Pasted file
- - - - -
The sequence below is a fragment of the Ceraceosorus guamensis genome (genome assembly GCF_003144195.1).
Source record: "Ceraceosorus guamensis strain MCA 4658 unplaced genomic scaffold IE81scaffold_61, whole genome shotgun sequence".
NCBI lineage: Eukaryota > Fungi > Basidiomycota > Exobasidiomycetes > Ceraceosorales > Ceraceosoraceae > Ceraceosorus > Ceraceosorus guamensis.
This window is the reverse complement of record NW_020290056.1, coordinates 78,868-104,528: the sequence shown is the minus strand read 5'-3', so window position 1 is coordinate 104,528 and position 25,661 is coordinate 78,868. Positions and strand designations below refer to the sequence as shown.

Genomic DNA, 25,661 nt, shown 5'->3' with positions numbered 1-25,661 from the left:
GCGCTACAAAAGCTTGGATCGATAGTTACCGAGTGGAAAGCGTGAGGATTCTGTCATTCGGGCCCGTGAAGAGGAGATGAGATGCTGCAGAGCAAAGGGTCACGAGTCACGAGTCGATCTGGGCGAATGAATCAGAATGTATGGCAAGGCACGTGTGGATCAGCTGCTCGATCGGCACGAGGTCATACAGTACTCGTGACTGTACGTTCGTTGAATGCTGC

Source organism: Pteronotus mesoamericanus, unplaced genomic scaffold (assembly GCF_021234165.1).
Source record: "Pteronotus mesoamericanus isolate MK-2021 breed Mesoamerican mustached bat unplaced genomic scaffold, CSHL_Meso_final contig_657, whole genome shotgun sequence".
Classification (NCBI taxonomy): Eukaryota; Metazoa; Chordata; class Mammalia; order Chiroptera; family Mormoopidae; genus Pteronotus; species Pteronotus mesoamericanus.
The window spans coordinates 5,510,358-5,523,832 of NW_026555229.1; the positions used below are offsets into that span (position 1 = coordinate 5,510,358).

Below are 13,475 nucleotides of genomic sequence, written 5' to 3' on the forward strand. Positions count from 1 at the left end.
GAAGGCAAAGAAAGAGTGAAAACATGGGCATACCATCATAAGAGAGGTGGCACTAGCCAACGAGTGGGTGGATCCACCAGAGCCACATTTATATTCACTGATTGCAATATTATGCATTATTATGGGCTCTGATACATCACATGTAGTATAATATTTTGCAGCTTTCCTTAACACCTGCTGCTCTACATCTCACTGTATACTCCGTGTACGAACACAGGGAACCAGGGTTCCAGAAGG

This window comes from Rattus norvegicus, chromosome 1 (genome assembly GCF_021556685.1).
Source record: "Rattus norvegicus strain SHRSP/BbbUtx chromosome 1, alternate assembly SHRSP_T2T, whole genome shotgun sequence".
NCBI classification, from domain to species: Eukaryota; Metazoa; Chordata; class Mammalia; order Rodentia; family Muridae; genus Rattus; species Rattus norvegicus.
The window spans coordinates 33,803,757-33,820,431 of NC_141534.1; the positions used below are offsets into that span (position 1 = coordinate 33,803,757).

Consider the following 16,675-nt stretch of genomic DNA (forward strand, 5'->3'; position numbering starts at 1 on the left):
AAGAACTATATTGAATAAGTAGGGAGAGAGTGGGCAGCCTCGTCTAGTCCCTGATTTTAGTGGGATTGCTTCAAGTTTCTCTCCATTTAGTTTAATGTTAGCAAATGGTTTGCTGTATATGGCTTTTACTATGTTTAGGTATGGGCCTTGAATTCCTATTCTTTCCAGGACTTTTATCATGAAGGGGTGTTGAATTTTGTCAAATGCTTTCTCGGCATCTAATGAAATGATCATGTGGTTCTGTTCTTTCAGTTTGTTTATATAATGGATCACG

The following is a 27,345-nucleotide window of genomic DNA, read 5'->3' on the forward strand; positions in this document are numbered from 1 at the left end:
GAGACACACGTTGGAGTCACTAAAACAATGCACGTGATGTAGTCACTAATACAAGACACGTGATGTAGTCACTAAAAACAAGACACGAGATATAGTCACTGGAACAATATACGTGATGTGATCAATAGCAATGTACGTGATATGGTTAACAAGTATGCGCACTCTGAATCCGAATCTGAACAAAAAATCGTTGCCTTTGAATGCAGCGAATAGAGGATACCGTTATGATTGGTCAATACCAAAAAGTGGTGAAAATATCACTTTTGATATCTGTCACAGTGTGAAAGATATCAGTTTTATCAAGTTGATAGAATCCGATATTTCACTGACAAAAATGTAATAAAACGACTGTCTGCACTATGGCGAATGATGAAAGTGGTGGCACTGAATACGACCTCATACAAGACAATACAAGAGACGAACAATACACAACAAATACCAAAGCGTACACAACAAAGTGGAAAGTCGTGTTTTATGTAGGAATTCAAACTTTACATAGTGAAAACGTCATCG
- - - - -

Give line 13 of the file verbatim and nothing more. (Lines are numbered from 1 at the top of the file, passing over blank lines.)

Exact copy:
This window comes from Rattus norvegicus, chromosome 1 (genome assembly GCF_021556685.1).